@No name no country

Don’t give up. Get mad and engage your questioning attitude. Do you really believe that “the media” makes much money by inflating this particular story to attract eyeballs as opposed to any one of dozens of other ways to get the attention of viewers and readers. Heck, we are at the edge of a new war; surely people would tune in for more updates on that topic.

If the media does not have a very strong direct motive in terms of gaining viewer/reader attention for spreading this particular story, it is time to look for people, organizations and perhaps even countries with stronger motives.

As John Tucker pointed out in an earlier comment ( RT — aka Russia Today — has been particularly creative in making up additional fear mongering stories and inviting people like Chris Busby to spin tales that increase the shell-shocked attitude of the Japanese people. Russia has been hugely dependent on exporting oil and gas for a major portion of its national income for many years; it is making billions more every year that Japan keeps its functional nuclear plants shut down.

There are plenty of other actors with influence in the media that are engaged in the business of finding, extracting, processing, financing, and transporting oil and natural gas that are also benefiting hugely from the fear that people have about harmless “leaks” of “radioactive” water at Fukushima.

Aside: I used quotes around radioactive not because I believe it is NOT radioactive, but because fear stories never put the word into any context or tell anyone any useful information about how radioactive the water is. Without any quantification, it would not be a lie to say that ALL sea water is “radioactive”. End Aside.

Teaching the public to fear “leaks” of water containing minuscule quantities of radioactive material (measured in grams) also distracts them from the enormous DUMPS called smokestacks that push many billions of tons of combustion waste products — some of which are carcinogenic or toxic in concentrated form — into our shared atmosphere.

Some worry that we are doomed to fail when I point out that the real opposition to the vastly increased use of nuclear energy instead of fossil fuel wherever it makes sense is the global fossil fuel industry and its courtiers. It is an extremely wealthy, savvy and politically powerful foe. However, I like to remind people that there are far more energy consumers in the world than energy producers; many of them are also rich and powerful. Few fossil fuel consumers bear any love for Big Oil. Its booms and busts have had a large negative effect on their ability to prosper and live secure, comfortable lives.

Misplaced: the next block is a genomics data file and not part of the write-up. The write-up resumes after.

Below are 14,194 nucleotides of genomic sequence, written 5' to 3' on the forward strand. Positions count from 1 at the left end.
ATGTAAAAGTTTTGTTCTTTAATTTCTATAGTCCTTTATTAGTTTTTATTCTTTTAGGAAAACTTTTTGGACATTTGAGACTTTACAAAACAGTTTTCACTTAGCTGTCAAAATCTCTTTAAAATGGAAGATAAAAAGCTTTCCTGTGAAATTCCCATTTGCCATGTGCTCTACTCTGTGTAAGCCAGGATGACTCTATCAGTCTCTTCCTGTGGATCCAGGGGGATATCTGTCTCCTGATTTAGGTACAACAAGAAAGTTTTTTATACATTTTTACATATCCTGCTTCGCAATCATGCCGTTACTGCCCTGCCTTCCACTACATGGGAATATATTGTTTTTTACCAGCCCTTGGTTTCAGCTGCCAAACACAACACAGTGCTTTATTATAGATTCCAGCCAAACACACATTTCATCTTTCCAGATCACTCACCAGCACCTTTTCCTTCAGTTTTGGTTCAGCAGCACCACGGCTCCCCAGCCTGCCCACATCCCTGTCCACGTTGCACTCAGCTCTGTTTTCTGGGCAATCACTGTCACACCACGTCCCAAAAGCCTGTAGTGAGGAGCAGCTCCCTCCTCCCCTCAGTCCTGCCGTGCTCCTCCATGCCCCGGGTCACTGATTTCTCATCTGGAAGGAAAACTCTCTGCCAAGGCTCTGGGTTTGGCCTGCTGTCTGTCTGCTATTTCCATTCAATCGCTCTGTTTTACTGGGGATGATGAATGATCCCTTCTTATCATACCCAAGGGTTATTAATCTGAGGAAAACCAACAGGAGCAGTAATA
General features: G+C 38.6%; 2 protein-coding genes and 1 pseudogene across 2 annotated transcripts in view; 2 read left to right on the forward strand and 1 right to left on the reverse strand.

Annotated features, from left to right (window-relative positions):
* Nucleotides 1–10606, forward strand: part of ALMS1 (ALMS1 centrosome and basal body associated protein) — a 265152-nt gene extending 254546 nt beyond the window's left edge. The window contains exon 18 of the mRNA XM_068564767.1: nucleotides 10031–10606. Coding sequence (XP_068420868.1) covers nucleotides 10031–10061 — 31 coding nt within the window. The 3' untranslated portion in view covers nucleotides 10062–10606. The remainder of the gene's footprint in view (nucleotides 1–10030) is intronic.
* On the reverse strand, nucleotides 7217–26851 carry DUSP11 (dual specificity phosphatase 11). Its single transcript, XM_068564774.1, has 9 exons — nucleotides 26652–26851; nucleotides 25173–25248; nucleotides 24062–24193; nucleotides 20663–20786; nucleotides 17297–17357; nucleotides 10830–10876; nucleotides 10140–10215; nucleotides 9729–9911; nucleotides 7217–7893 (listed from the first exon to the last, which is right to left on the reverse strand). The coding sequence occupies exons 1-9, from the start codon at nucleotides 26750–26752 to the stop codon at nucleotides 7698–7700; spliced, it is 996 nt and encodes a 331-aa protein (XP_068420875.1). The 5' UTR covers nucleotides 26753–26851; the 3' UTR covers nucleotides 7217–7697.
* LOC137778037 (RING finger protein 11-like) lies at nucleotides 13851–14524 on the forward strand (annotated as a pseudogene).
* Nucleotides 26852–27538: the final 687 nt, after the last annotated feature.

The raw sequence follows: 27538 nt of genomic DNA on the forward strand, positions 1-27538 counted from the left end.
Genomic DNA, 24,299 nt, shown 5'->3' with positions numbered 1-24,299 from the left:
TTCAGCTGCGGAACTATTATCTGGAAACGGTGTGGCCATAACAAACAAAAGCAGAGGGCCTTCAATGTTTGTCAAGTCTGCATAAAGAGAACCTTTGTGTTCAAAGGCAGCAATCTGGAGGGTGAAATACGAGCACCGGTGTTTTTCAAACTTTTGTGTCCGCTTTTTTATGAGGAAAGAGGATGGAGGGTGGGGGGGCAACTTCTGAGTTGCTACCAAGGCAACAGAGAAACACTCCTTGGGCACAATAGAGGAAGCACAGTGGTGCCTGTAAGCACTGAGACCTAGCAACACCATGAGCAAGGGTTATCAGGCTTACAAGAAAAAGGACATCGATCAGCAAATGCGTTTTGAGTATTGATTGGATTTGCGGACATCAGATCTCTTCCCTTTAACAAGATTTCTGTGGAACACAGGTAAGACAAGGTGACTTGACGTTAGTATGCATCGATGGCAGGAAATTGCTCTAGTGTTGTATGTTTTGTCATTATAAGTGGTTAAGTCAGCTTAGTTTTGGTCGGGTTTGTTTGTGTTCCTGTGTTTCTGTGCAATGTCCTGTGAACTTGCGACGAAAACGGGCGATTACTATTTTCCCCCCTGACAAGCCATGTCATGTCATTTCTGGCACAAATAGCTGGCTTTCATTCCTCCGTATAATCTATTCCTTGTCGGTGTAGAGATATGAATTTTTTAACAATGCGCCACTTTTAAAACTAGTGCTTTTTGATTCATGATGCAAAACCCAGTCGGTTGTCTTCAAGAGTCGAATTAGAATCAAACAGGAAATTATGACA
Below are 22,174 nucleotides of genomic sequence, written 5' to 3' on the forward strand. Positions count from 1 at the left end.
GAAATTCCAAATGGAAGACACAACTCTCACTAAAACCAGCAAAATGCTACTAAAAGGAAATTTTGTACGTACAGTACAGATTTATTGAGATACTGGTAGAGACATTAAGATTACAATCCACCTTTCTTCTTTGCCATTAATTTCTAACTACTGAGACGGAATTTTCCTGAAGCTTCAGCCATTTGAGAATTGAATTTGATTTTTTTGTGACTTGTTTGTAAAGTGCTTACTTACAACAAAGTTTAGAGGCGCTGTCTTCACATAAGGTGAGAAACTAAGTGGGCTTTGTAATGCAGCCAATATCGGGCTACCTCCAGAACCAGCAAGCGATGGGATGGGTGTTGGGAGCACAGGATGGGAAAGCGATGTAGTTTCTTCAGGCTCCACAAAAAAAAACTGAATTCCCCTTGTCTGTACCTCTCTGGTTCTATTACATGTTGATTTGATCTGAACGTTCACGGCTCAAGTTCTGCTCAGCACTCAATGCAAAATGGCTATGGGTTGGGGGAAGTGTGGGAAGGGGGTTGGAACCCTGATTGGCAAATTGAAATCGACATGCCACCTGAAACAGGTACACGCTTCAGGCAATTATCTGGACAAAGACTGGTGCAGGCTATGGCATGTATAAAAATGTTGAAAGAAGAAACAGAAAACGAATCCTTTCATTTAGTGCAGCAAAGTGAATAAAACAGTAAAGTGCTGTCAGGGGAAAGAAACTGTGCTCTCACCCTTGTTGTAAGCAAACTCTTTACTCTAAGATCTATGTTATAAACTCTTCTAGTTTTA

I came of age during the 1970s. Because I like to use gasoline powered machines (cars, boats, planes, etc) Big Oil became one of my lifelong foes during the 1973 Arab Oil Embargo. I turned 14 during the period when my dad had to get up at “oh dark thirty” in order to get in line to fill up his gas tank so he could commute to his job 40 miles from our suburban home.

I hated the thought that I would get my driver’s license at a time when everyone was worried that the price of oil and its availability would continue to be a major issue. It is hard to explain how depressing that thought was to a guy who had dearly loved the experience of being able to freely travel a great country like the United States in large, comfortable station wagons and campers.

As a career officer in the US Navy who attended the Navy War College’s course of for national strategy and policy, I spent a lot of time learning the vital nature of reliable petroleum supplies and the way that single group of products has influenced our history as a nation — including numerous wars and lesser conflicts, some of which resulted in millions of casualties.

When I announced to my colleagues that I was resigning my commission in the US Navy in 1993 to found Adams Atomic Engines, Inc. to design and build small, simple, economical nuclear-heated gas turbines, one colleague make a prescient comment. He said, “Good luck Rod, but the oil companies will never let you succeed.”

I’ve spent the last 20 years figuring out how to make a liar out of him. It has been quite a struggle, but I think I am getting closer to a successful strategy.

I hope you agree that it is time to fight FUD with information and to fight concentrated power and wealth with the distributed power and wealth of information-enabled, free-thinking people who have nothing to fear.

On a separate topic, I am looking forward to the House Oversight Committee hearing that is scheduled for September 10. It will be interesting to find out how the NRC is going to respond to the mandamus ruling directing them to finish their evaluation of the DOE’s Yucca Mountain licensing evaluation.

About Rod Adams

115 Responses to “Another update on “highly radioactive” water leaks at Fukushima”

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  1. Daniel says:

    The NRC is looking for ways to restart the process following the mandamus ruling.

    They could get the Yucca Safety Evsluation reports out. Find out that Dr J has been tampering with the content And sue him.

    Or they Will find the bureaucratic way to spend the money left by having audiences telling them how to restart their own internal processes.